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Mediation Blog

Topic: Control | 22 post(s).

November 1, 2022 -   It’s that time of year when ghosts and goblins abound, scaring the kids and sometimes the adults as well. The overall feeling of being scared, anxious and out of control is very similar to how divorcing parents feel, especially when it comes to their children. A Child Specialist can advise you in ways to help combat those emotions. [...]

July 16, 2020 - {3 minutes to read} Since New York on PAUSE went into effect, parties have been mediating virtually — either online or by phone, and this may even continue as businesses begin to reopen. I would like to share with you some of the differences that I’ve noticed in my mediation meetings via Zoom. Technical Difficulties We all may be subject to an unstable internet connection and noisy distractions from dogs or others in your household. Your mediator should let [...]

June 3, 2020 - {3 minutes to read} I recently read an article in the New York Times by Dhruv Khullar, MD, in which he wrote about the possible detrimental health effects of feeling regret. Dr. Khullar believes that doctors often ignore the toll that regret can have on someone: “We often don’t explore the role regret might be playing in the distress many patients and families experience, or acknowledge it when it’s clear that it is contributing to their pain.” [...]

September 25, 2019 - {4 minutes to read}  At a recent conference for divorce and family mediators that I attended, I heard a panel consisting of judges, hearing officers and law clerks speak to the reality of the court process. Here are some of the negative consequences they raised: Timeframe Although there are rules that say the entire process in New York County would be “trial ready” in less than a year after filing, the reality is that it could be two years or more to g [...]

March 12, 2019 - {4:00 minutes to read} In his book Lying, Sam Harris explains how a seminar he took as an undergraduate led him on a path to believe that any lying, even what most may deem “a little white lie,” is harmful. The seminar was called The Ethical Analyst, and it focused on the question “Is it wrong to lie?” In the course, he learned that lies damage personal relationships and violate the public trust, whether they are big or small. The book caused me [...]

November 20, 2018 - {3:00 minutes to read} In the last post, I addressed the designation of beneficiaries of your life insurance in order to ensure the continuation of child or spousal support. While the continuation of support is important, there are some other issues about life insurance coverage that may need to be discussed in mediation. Employer-Provided Life Insurance Individual life insurance policies owned and paid for by the parties provide the most control and flexibility in ter [...]

October 26, 2018 - {4:00 minutes to read} Life insurance is not a topic most people are eager to speak about, let alone if you are separating. But life insurance is a topic you should be prepared to discuss in your mediation. Under New York law, a judge may order a party to obtain and maintain life insurance coverage naming as beneficiaries either the children (for child support) or the spouse (for maintenance) for so long as the party is obligated to pay child support and/or maintenance. [...]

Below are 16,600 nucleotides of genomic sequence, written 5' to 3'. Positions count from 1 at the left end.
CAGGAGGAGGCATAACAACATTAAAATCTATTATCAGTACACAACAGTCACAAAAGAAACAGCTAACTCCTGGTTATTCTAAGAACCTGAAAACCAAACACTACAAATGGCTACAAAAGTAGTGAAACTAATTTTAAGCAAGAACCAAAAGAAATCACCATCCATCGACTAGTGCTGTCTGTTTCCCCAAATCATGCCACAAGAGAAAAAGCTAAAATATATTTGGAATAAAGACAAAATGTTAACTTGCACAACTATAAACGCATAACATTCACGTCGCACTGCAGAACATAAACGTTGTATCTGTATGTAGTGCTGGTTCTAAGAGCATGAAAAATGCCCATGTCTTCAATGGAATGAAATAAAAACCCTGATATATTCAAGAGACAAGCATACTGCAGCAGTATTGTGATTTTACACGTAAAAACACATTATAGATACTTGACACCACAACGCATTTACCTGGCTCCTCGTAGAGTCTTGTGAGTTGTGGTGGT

April 12, 2018 - {4:30 minutes to read}  Over the years I’ve been mediating, I’ve been asked by potential clients if the following concerns would mean that they could not mediate their separation. Here are some of their questions and my responses:We disagree on everything.  Disagreement in mediation is to be expected. Since mediation is a process which aims to resolve conflict, a mediator is trained to help the two of you do just that. I am very angry at my spouse [...]

December 6, 2016 - {3:18 minutes to read} After my initial mediation training, I developed a sense of why I thought clients would choose to mediate their divorce. Since I was so invigorated by the knowledge of this amazing process, I assumed they would choose to mediate because they wanted to engage in a process in which they could learn how to communicate their interests to each other and then brainstorm creative resolutions to meet those interests in a collaborative and non-adversarial s [...]

June 21, 2016 - {3:12 minutes to read} Having been raised by a mother who once heard an ambulance and acted upon the belief that it carried my aunt, who, being 15 minutes late in picking her up, had, of course, been in a car accident, I’m a worrier. If I allow myself to go there, I can easily obsess about a car accident or a plane crash, things that can happen in an instant without warning and could drastically change my life. Then there are the things that are equally devastatin [...]

June 7, 2016 - {4:18 minutes to read} As Lesley Stahl was making the rounds on various talk shows, promoting her new book, Becoming Grandma, the Joys and Science of the New Grandparenting, I learned that the omnipresent Boomer generation has once again made its presence known and adopted its own version of being a grandparent. I was then inspired to do a little research—admittedly over the internet, so I am not attesting to complete accuracy. From my experience, though, what I f [...]

September 29, 2015 - {3:36 minutes to read} In a previous post, I discussed the difficulty faced by a mediator when he or she needs to consider whether or not the client’s right to self-determination should be controlling in the face of an agreement that could be considered unconscionable. In my initial consultation with clients, I try to draw the distinction for them between someone who: Is unable to fully participate in the mediation; Does not have the capacity to mediate [...]

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